Yesterday The Court of Arbitration for Sport said it will deliver its verdict in two weeks’ time. The news of an additional delay prompted wisecracks like needing a geologist to measure the time taken and apparently the CAS is still chewing over an appeal from the Macedonians to settle the javelin competition from the 776BC Olympiad.
But it’s no joke that Contador tested positive for clenbuterol 545 days ago. Why is this so long? Here’s a timeline of events. By my reckoning, everyone involved has delayed and maximised the time taken.
|21 July 2010
|samples collected during Tour de France rest day
|24 August 2010
|Contador informed of positive test
|29 September 2010
|news of the positive test leaked to a German TV station
|30 September 2010
|the announcement that Contador is formally suspended by the UCI
|8 November 2010
|UCI asks the RFEC to start disciplinary hearings
|26 January 2011
|RFEC proposes a one year ban on Contador
|15 February 2011
|RFEC verdict clears Contador
|14 March 2011
|UCI confirms it will appeal the RFEC ruling at the CAS
|26 May 2011
|CAS postpones hearing from June to August
|25 July 2011
|CAS postpones hearing from August to November
|21 December 2011
|CAS says verdict expected between 15-20 January
|16 January 2012
|CAS postpones announcement of verdict for two weeks
Each line marks a date but a lot has happened in between each event. Indeed, just look at the delays involved. It took over a month to inform Contador of his positive test. During this period Contador conveniently declared an injury ruled him out of racing but it took another month for German journalist Hajo Seppelt to flush the news out from the UCI. That’s two months to make the positive test official, a long delay by itself.
This then set off a chain of further delays. One week later the UCI swings into action to ask the Spanish cycling federation, the RFEC, to review the case but this takes a lot of time, in fact it takes too long. Any delay of more than a month is supposed to result in a fine for every extra week of delay (UCI rule 280) but I understand no fine was levied. After three months, the UCI is meant to take the matter to the CAS (Rule 281). In the end the RFEC ruled three months and a week, stretching the time taken out.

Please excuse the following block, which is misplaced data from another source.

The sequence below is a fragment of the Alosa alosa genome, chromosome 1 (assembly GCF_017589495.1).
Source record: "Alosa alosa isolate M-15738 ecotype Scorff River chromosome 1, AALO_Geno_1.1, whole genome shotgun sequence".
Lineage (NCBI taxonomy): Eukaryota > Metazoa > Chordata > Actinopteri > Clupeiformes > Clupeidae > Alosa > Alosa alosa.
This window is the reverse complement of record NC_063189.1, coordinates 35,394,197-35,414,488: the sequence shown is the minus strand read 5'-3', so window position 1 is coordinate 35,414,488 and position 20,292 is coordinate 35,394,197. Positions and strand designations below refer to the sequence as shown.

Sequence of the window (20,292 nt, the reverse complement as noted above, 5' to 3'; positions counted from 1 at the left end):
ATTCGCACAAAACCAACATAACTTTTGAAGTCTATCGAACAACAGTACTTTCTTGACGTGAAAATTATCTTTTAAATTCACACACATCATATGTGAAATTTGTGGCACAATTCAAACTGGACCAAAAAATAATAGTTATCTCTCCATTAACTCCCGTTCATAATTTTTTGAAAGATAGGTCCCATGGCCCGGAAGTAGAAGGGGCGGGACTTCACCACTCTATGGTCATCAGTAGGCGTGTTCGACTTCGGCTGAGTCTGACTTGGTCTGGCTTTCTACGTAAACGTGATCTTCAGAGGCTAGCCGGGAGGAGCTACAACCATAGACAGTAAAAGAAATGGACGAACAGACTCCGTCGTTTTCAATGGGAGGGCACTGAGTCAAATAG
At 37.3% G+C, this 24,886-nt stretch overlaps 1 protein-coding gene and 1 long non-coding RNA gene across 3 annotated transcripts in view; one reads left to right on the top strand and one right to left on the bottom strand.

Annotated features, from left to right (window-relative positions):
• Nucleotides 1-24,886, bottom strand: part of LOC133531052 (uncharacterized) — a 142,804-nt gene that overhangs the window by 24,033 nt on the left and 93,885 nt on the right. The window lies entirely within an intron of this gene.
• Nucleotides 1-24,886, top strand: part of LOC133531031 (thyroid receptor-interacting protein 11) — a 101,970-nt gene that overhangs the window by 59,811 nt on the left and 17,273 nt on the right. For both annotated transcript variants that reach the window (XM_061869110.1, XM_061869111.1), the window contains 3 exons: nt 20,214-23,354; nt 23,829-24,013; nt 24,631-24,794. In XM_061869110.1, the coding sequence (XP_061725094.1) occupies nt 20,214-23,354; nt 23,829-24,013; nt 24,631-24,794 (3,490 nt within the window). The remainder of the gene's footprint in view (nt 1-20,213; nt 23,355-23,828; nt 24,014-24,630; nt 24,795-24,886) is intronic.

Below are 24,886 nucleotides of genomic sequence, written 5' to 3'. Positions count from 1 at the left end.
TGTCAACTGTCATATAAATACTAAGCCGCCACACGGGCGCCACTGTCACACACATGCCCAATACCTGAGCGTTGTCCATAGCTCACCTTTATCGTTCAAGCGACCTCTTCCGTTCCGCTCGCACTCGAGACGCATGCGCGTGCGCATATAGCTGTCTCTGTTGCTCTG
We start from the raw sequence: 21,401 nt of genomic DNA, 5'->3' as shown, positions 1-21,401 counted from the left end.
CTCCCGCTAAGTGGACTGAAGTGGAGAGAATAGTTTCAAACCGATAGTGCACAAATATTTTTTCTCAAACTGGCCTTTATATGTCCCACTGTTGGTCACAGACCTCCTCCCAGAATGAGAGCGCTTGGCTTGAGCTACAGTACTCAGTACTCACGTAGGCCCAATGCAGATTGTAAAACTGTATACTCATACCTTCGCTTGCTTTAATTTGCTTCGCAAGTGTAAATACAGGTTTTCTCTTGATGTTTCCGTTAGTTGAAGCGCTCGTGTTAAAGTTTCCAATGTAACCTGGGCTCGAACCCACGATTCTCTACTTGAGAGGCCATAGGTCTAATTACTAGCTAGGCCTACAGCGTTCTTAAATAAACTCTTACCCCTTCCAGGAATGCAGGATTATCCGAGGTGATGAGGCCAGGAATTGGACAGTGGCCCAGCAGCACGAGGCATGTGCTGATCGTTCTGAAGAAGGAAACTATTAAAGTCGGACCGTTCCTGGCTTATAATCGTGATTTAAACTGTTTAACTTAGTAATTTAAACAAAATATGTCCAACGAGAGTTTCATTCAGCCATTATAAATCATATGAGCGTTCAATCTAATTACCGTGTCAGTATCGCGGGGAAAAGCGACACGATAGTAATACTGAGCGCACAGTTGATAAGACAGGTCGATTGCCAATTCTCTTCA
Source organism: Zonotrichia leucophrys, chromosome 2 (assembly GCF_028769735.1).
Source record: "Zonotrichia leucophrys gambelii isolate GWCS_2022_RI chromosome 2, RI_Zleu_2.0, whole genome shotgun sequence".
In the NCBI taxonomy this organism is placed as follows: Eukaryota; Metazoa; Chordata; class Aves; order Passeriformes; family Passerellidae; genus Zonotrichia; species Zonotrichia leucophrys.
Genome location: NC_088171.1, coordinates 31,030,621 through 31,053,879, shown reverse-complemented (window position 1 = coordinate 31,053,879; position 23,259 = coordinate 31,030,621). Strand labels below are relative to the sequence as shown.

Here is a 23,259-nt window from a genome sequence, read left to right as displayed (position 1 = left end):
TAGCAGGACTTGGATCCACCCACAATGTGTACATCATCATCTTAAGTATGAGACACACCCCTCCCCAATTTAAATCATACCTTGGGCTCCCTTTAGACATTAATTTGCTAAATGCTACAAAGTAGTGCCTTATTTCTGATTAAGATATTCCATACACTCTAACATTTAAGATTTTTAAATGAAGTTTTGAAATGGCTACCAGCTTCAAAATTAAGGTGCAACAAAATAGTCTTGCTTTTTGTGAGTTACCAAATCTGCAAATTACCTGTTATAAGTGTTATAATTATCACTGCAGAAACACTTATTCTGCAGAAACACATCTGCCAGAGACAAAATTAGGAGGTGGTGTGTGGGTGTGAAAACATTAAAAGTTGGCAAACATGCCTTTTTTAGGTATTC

Come the spring of 2011 and the UCI took the maximum possible period of time to decide to appeal. Nothing wrong with that, checking the details before launching legal action always makes sense. But it’s another part of the delay and note that the UCI had its hands full and lawyers working full time on prosecuting Franco Pellizotti and others with its pioneer bio passport scheme back then.
Then came a series of delays at the CAS. We were due to have the hearing last June but whilst Contador was busy in the Giro d’Italia, his lawyers were asking for the hearing to be postponed. This was granted and the hearing moved to August, perfect timing to ensure a worry-free approach the Tour de France.
By then the complexity of the case was becoming apparent with sophisticated arguments being used on all sides. All parties involved were submitting prolific documentation and argumentation. In order to avoid being overwhelmed all agreed to postpone the hearing from August to November.
We then had the hearing in late November where all sides, incluiding Contador, spent several days at the CAS to plead their case. We now know this was a heated affair at times with WADA’s lawyers almost walking out at one point; when this news leaked earlier this month the CAS froze its deliberations to check all parties were happy and they have now said yes, which explains the most recent delay.
So that’s why things have taken so long. Many sports fans, more used to photo-finishes and instant race reports, find this delay impossible but the wheels of justice are not deep section carbon rims with ceramic bearings. In some cases people and organisations involved have broken their own rules regarding time tables but in other instances it’s because the case is complicated that people have asked for more time, which is only fair.
It still matters
The 2010 Tour de France might seem distant now but all this isn’t only to settle the result of races past although that is still highly significant. But the verdict could change the future of sport too. If there was a ban then Saxo Bank team would be in trouble as their key man disappears. No ban and WADA’s Code, its bible, could be undermined if the principle of strict liability is dropped. Whoever loses is going to pay big legal bills.
No end date
I’m hoping yesterday’s announcement that the verdict is coming is the legal version of the flamme rouge and that we’re closing in on the finish line for this saga.
But the CAS verdict is not the end date. First the verdict can be appealed to the Swiss courts but generally the courts only rule on whether due process has been followed by the CAS, they do not get involved in the interpretation of the WADA code or the concentration levels of a banned substance. Then there’s a final stage of appeal, going to the European Courts of Human Rights in Strasbourg but this could take years and would only be a sideshow that rumbled on in the background.
This case has taken a long time but hopefully it’s in the finishing straight right now. The delays are frustrating but don’t blame the CAS alone, the 545 days are down to practically every party involved in this case delaying or asking for more time. And although the story is going stale it matters for the future of sport, WADA and more.